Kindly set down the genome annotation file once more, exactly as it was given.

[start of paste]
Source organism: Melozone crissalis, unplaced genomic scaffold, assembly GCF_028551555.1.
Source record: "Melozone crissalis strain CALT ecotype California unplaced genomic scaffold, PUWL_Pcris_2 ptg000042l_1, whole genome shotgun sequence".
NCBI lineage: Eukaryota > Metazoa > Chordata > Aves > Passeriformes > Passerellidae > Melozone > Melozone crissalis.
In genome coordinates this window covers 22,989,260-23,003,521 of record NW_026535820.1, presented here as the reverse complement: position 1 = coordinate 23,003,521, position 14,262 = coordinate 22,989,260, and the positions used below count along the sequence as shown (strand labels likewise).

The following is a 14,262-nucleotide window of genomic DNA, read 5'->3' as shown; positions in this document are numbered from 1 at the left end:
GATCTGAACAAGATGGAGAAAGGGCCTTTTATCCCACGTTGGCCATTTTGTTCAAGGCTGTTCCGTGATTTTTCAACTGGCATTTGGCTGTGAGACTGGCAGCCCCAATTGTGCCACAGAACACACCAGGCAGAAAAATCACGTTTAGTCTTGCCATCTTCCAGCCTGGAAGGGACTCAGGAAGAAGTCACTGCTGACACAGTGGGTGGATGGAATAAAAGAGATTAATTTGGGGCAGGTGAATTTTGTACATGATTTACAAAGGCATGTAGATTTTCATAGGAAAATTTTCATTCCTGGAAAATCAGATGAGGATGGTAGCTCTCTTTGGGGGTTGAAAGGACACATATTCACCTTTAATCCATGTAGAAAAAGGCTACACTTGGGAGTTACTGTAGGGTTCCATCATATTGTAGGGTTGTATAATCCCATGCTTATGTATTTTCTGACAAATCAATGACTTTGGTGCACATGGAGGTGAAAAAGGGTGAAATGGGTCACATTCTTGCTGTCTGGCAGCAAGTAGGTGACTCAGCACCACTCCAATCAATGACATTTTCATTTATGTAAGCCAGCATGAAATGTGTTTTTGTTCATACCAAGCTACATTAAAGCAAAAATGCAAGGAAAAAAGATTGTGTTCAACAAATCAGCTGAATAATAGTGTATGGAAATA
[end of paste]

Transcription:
Source organism: Melozone crissalis, unplaced genomic scaffold, assembly GCF_028551555.1.
Source record: "Melozone crissalis strain CALT ecotype California unplaced genomic scaffold, PUWL_Pcris_2 ptg000042l_1, whole genome shotgun sequence".
NCBI lineage: Eukaryota > Metazoa > Chordata > Aves > Passeriformes > Passerellidae > Melozone > Melozone crissalis.
In genome coordinates this window covers 22,989,260-23,003,521 of record NW_026535820.1, presented here as the reverse complement: position 1 = coordinate 23,003,521, position 14,262 = coordinate 22,989,260, and the positions used below count along the sequence as shown (strand labels likewise).

The following is a 14,262-nucleotide window of genomic DNA, read 5'->3' as shown; positions in this document are numbered from 1 at the left end:
GATCTGAACAAGATGGAGAAAGGGCCTTTTATCCCACGTTGGCCATTTTGTTCAAGGCTGTTCCGTGATTTTTCAACTGGCATTTGGCTGTGAGACTGGCAGCCCCAATTGTGCCACAGAACACACCAGGCAGAAAAATCACGTTTAGTCTTGCCATCTTCCAGCCTGGAAGGGACTCAGGAAGAAGTCACTGCTGACACAGTGGGTGGATGGAATAAAAGAGATTAATTTGGGGCAGGTGAATTTTGTACATGATTTACAAAGGCATGTAGATTTTCATAGGAAAATTTTCATTCCTGGAAAATCAGATGAGGATGGTAGCTCTCTTTGGGGGTTGAAAGGACACATATTCACCTTTAATCCATGTAGAAAAAGGCTACACTTGGGAGTTACTGTAGGGTTCCATCATATTGTAGGGTTGTATAATCCCATGCTTATGTATTTTCTGACAAATCAATGACTTTGGTGCACATGGAGGTGAAAAAGGGTGAAATGGGTCACATTCTTGCTGTCTGGCAGCAAGTAGGTGACTCAGCACCACTCCAATCAATGACATTTTCATTTATGTAAGCCAGCATGAAATGTGTTTTTGTTCATACCAAGCTACATTAAAGCAAAAATGCAAGGAAAAAAGATTGTGTTCAACAAATCAGCTGAATAATAGTGTATGGAAATA